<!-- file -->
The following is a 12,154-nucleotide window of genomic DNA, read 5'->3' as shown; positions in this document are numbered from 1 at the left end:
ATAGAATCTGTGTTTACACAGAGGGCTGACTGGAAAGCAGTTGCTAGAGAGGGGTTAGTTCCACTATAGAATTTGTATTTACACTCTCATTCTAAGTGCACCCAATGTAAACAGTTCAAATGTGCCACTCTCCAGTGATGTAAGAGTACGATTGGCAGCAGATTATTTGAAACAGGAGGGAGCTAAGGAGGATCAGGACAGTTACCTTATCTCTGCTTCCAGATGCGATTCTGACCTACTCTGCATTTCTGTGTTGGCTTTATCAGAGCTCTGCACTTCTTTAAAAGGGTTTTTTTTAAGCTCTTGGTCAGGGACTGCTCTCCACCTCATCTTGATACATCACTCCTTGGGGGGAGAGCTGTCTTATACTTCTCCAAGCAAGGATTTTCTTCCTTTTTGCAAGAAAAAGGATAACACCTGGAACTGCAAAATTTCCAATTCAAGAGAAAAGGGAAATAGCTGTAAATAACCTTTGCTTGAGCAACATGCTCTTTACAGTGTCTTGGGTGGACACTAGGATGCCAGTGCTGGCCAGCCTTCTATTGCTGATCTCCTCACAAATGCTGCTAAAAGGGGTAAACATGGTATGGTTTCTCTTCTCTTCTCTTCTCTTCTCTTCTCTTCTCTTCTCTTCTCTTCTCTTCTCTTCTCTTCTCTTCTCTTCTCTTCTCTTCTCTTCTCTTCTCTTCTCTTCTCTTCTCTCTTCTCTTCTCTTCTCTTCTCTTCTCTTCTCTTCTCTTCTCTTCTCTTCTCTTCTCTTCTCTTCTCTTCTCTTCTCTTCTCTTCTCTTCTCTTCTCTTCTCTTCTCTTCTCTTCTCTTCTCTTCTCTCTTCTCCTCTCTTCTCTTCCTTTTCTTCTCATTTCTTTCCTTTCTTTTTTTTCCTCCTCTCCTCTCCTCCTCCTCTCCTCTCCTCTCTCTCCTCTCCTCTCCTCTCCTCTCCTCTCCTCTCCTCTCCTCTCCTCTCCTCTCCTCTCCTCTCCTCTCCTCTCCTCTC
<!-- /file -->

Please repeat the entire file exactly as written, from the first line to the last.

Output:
The following is a 12,154-nucleotide window of genomic DNA, read 5'->3' as shown; positions in this document are numbered from 1 at the left end:
ATAGAATCTGTGTTTACACAGAGGGCTGACTGGAAAGCAGTTGCTAGAGAGGGGTTAGTTCCACTATAGAATTTGTATTTACACTCTCATTCTAAGTGCACCCAATGTAAACAGTTCAAATGTGCCACTCTCCAGTGATGTAAGAGTACGATTGGCAGCAGATTATTTGAAACAGGAGGGAGCTAAGGAGGATCAGGACAGTTACCTTATCTCTGCTTCCAGATGCGATTCTGACCTACTCTGCATTTCTGTGTTGGCTTTATCAGAGCTCTGCACTTCTTTAAAAGGGTTTTTTTTAAGCTCTTGGTCAGGGACTGCTCTCCACCTCATCTTGATACATCACTCCTTGGGGGGAGAGCTGTCTTATACTTCTCCAAGCAAGGATTTTCTTCCTTTTTGCAAGAAAAAGGATAACACCTGGAACTGCAAAATTTCCAATTCAAGAGAAAAGGGAAATAGCTGTAAATAACCTTTGCTTGAGCAACATGCTCTTTACAGTGTCTTGGGTGGACACTAGGATGCCAGTGCTGGCCAGCCTTCTATTGCTGATCTCCTCACAAATGCTGCTAAAAGGGGTAAACATGGTATGGTTTCTCTTCTCTTCTCTTCTCTTCTCTTCTCTTCTCTTCTCTTCTCTTCTCTTCTCTTCTCTTCTCTTCTCTTCTCTTCTCTTCTCTTCTCTTCTCTTCTCTTCTCTTCTCTCTTCTCTTCTCTTCTCTTCTCTTCTCTTCTCTTCTCTTCTCTTCTCTTCTCTTCTCTTCTCTTCTCTTCTCTTCTCTTCTCTTCTCTTCTCTTCTCTTCTCTTCTCTTCTCTTCTCTTCTCTTCTCTCTTCTCCTCTCTTCTCTTCCTTTTCTTCTCATTTCTTTCCTTTCTTTTTTTTCCTCCTCTCCTCTCCTCCTCCTCTCCTCTCCTCTCTCTCCTCTCCTCTCCTCTCCTCTCCTCTCCTCTCCTCTCCTCTCCTCTCCTCTCCTCTCCTCTCCTCTCCTCTCCTCTC